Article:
Sunday, November 7, 2010

Piggery problem solving

Old photo: (Camera still buggered.) These pigs are a lot easier to handle when they're only this size.

Our general lack of capital, and need to make do with what we have around the farm, has frequently caused exceptional amounts of extra, otherwise unnecessary, work and yesterday was a case in point.

I spent about four hours making a lash-up rig to safely load our three gilts in a trailer for transfer to the slaughterhouse on Tuesday.

We've done this before, of course, but it's never gone that easy. What we need is a sturdy metal livestock trailer. But that would cost upwards of $2,000 which we've never had to spend on one. If I had that kind of extra money lying around, I'd always have several other things to spend it on first.

So we make do.

We've tried transporting them in the pick-up truck bed with the truck cap on, but those caps are pretty flimsy, and strong pigs can put much more pressure on it than seems safe. We've built crates and winched the crates with pigs on board into the truck bed, having determined that loading them via a ramp doesn't work. We learned to put tops on the crates after one pig escaped by rocking his crate until it tipped over. Crates with tops work but it's stressful, to say the least, for man and pig.

We have built our own livestock trailer out of wood and sheet plastic on a second-hand trailer chassis, and that worked very well for lambs, but I twisted the chassis while backing it into the barn, which led to tire blow-outs on the road, and so we never got to try it on the pigs. Luckily the blow-outs happened after the livestock were dropped off.

Now we use that old trailer around the farm only, so as not to have to buy new tires every twenty miles.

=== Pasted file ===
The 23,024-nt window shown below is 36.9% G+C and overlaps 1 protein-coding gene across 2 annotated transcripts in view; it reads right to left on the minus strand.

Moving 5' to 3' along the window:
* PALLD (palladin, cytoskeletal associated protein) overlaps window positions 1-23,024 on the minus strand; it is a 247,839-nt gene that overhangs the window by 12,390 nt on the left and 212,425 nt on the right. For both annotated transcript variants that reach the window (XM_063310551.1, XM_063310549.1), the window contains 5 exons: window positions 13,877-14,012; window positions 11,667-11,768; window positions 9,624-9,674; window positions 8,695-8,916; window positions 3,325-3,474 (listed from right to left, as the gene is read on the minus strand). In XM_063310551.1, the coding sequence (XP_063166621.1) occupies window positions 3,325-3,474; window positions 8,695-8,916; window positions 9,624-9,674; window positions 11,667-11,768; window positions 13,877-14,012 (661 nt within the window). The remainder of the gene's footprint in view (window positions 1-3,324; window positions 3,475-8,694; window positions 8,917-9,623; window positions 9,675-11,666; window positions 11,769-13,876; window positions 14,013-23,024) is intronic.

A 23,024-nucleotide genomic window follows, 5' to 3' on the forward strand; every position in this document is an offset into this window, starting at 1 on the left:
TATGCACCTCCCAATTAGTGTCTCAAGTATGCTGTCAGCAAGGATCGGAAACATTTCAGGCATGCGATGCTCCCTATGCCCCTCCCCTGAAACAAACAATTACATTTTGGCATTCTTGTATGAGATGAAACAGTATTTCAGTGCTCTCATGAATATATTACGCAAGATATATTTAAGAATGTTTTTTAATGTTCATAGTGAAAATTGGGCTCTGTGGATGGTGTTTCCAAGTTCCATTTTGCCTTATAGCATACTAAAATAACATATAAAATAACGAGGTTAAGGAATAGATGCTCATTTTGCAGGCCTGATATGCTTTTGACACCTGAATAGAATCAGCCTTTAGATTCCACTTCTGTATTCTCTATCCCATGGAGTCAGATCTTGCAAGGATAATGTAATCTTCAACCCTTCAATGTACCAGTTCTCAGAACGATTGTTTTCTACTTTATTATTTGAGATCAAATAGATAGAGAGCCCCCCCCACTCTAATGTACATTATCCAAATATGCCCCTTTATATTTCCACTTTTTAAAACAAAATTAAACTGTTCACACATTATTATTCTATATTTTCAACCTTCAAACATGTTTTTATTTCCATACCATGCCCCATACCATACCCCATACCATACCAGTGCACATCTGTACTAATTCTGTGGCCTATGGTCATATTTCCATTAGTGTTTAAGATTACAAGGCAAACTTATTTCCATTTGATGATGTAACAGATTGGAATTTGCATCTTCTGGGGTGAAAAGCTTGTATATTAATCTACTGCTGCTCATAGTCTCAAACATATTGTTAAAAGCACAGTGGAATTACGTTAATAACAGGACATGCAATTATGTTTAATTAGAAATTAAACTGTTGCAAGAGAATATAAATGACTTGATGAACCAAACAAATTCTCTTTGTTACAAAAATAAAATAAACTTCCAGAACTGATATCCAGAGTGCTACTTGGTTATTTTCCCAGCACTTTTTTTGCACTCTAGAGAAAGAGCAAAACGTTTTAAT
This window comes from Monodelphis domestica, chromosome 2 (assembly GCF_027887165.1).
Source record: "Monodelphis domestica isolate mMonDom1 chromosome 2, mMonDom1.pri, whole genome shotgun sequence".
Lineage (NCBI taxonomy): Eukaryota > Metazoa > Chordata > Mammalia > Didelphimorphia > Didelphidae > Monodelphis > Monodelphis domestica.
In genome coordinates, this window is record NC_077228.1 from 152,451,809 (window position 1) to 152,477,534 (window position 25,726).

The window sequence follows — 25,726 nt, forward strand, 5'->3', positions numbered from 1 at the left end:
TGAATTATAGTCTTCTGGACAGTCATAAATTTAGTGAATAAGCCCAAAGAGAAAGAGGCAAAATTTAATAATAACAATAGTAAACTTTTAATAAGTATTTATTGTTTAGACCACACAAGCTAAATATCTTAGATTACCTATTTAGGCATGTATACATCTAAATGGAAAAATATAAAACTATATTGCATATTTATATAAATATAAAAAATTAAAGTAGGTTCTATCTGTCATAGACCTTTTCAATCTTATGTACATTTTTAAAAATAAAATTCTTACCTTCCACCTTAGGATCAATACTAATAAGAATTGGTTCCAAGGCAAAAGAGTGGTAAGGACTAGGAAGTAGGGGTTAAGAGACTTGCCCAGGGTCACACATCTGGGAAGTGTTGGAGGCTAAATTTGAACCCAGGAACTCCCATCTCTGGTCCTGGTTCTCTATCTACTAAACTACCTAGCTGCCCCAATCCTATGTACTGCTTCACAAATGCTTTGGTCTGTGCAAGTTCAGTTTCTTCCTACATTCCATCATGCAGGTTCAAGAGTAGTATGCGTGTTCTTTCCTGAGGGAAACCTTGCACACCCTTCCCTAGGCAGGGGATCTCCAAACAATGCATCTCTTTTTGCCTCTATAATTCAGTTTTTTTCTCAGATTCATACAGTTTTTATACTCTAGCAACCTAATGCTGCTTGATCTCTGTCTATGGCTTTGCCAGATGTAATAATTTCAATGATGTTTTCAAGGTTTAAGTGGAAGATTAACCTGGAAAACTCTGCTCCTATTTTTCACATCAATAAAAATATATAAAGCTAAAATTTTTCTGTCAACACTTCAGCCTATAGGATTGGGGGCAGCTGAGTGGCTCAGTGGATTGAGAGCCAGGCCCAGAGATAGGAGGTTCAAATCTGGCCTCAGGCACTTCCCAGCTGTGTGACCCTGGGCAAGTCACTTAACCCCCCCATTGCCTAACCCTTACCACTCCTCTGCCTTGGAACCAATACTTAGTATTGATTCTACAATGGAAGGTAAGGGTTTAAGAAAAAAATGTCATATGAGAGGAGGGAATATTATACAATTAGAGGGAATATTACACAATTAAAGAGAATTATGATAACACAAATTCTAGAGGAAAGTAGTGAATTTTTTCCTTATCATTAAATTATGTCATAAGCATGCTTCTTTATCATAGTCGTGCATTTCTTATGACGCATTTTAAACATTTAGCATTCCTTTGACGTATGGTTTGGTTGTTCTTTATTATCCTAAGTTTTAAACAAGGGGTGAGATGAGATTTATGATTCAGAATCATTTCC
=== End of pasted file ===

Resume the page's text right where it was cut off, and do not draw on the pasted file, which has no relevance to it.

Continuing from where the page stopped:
The best year was last year, when, after a good deal of difficulty with a crate, we borrowed a sturdy trailer from the slaughterhouse. That worked well. There's still the problem of loading them, but experience has shown that pigs given time to get used to a trailer will go in and out of it just fine, especially if that's where their food is delivered for a few days prior to their slaughterhouse date.

This year I have the loan of another sturdy trailer, only not quite as tall, in return for the promise of ten pounds of pork. Last year's had no top, but it was tall. This year I was able to fit the old truck cap to the top of the borrowed trailer. Then I maneuvered the trailer into the barn and organized temporary rigs to hold it firmly in place, and prevent it from rocking on its wheels, so the pigs can go in and out as they please.

I plan to feed them in the trailer for the next few days to build up their confidence in the thing.

Tuesday afternoon, I hope to lure them into the trailer with a good feed and then sneak around the back, slam the tailgate on them, and off we'll all go to bacon-land. Evil pig-betrayer that I am.

Hopefully all goes well. Wish me luck.

Ordinarily I feel pretty sorry for myself this time of year because I don't have a nice livestock trailer, even a little one like the one seen regularly on Life at the End of the Road.

But reading my regular round of farm blogs this morning, I came across this monstrous episode of difficulty for another pig farmer, Stonehead near Aberdeen in Scotland.

British firearms regulations prevent him from owning a gun. Read the terrible tale of how much extra effort, pain for the animal, and danger, was caused by this situation. I'm no great Second Amendment advocate, and I certainly think automatic firearms sales should be controlled, but it seems to me that every farmer needs a gun to keep his animals safe and to put them down when they get injured.

So, I may not have the money for a nice livestock trailer, but at least I do have my trusty 30-30 caliber rifle hanging safely on its (child-proof, locked-down) rack on the wall of my den, to use in cases like this. That, perversely, made me feel better after my four hour's work yesterday.